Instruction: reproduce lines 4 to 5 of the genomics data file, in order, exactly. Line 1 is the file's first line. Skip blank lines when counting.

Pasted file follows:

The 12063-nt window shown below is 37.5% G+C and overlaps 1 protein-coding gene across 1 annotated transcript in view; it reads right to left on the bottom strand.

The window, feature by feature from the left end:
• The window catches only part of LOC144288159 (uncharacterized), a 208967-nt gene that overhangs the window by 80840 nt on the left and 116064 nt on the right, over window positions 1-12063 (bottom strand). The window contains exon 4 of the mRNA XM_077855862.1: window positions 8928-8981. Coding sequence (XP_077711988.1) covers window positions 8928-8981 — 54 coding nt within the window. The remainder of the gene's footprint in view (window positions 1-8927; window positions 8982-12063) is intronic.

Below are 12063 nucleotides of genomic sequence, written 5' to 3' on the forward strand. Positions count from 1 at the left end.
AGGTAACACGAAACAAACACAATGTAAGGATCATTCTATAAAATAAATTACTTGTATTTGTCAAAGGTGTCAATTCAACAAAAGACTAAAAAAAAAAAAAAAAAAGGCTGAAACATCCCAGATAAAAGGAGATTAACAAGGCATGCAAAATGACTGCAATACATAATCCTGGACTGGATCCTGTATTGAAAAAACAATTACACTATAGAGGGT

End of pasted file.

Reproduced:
Below are 12063 nucleotides of genomic sequence, written 5' to 3' on the forward strand. Positions count from 1 at the left end.
AGGTAACACGAAACAAACACAATGTAAGGATCATTCTATAAAATAAATTACTTGTATTTGTCAAAGGTGTCAATTCAACAAAAGACTAAAAAAAAAAAAAAAAAAGGCTGAAACATCCCAGATAAAAGGAGATTAACAAGGCATGCAAAATGACTGCAATACATAATCCTGGACTGGATCCTGTATTGAAAAAACAATTACACTATAGAGGGT